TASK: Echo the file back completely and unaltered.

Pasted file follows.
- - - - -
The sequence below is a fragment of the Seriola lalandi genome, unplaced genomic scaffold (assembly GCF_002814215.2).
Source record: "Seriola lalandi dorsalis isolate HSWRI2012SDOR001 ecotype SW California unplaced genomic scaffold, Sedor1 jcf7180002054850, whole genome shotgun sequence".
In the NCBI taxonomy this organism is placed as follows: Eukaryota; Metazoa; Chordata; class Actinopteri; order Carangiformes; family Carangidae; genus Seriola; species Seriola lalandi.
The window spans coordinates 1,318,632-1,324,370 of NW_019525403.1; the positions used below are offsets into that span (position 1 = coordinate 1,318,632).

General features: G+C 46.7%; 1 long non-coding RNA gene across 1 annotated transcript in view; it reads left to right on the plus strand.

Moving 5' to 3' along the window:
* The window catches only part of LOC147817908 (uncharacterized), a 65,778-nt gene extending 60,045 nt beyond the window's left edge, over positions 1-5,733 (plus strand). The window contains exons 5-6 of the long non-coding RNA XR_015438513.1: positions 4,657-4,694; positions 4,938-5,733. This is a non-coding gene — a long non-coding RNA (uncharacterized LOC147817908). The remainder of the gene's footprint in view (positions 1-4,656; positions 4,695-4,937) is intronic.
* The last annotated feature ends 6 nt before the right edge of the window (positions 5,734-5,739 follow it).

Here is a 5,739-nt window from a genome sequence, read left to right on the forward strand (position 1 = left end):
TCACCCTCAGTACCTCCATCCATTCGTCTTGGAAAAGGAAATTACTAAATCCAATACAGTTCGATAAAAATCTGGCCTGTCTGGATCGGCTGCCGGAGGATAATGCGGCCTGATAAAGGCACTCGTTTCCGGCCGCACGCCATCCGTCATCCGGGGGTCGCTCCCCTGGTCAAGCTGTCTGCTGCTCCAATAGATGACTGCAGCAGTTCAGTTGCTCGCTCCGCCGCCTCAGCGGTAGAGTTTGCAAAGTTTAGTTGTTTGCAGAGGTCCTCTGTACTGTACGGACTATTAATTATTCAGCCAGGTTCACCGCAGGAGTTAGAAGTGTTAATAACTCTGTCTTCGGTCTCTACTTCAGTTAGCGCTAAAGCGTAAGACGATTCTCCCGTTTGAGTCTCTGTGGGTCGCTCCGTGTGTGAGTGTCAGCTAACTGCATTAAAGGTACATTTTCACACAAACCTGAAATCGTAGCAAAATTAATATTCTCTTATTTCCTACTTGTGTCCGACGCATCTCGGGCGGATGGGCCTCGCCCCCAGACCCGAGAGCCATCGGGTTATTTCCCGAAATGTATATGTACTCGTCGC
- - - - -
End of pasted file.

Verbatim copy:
The sequence below is a fragment of the Seriola lalandi genome, unplaced genomic scaffold (assembly GCF_002814215.2).
Source record: "Seriola lalandi dorsalis isolate HSWRI2012SDOR001 ecotype SW California unplaced genomic scaffold, Sedor1 jcf7180002054850, whole genome shotgun sequence".
In the NCBI taxonomy this organism is placed as follows: Eukaryota; Metazoa; Chordata; class Actinopteri; order Carangiformes; family Carangidae; genus Seriola; species Seriola lalandi.
The window spans coordinates 1,318,632-1,324,370 of NW_019525403.1; the positions used below are offsets into that span (position 1 = coordinate 1,318,632).

General features: G+C 46.7%; 1 long non-coding RNA gene across 1 annotated transcript in view; it reads left to right on the plus strand.

Moving 5' to 3' along the window:
* The window catches only part of LOC147817908 (uncharacterized), a 65,778-nt gene extending 60,045 nt beyond the window's left edge, over positions 1-5,733 (plus strand). The window contains exons 5-6 of the long non-coding RNA XR_015438513.1: positions 4,657-4,694; positions 4,938-5,733. This is a non-coding gene — a long non-coding RNA (uncharacterized LOC147817908). The remainder of the gene's footprint in view (positions 1-4,656; positions 4,695-4,937) is intronic.
* The last annotated feature ends 6 nt before the right edge of the window (positions 5,734-5,739 follow it).

Here is a 5,739-nt window from a genome sequence, read left to right on the forward strand (position 1 = left end):
TCACCCTCAGTACCTCCATCCATTCGTCTTGGAAAAGGAAATTACTAAATCCAATACAGTTCGATAAAAATCTGGCCTGTCTGGATCGGCTGCCGGAGGATAATGCGGCCTGATAAAGGCACTCGTTTCCGGCCGCACGCCATCCGTCATCCGGGGGTCGCTCCCCTGGTCAAGCTGTCTGCTGCTCCAATAGATGACTGCAGCAGTTCAGTTGCTCGCTCCGCCGCCTCAGCGGTAGAGTTTGCAAAGTTTAGTTGTTTGCAGAGGTCCTCTGTACTGTACGGACTATTAATTATTCAGCCAGGTTCACCGCAGGAGTTAGAAGTGTTAATAACTCTGTCTTCGGTCTCTACTTCAGTTAGCGCTAAAGCGTAAGACGATTCTCCCGTTTGAGTCTCTGTGGGTCGCTCCGTGTGTGAGTGTCAGCTAACTGCATTAAAGGTACATTTTCACACAAACCTGAAATCGTAGCAAAATTAATATTCTCTTATTTCCTACTTGTGTCCGACGCATCTCGGGCGGATGGGCCTCGCCCCCAGACCCGAGAGCCATCGGGTTATTTCCCGAAATGTATATGTACTCGTCGC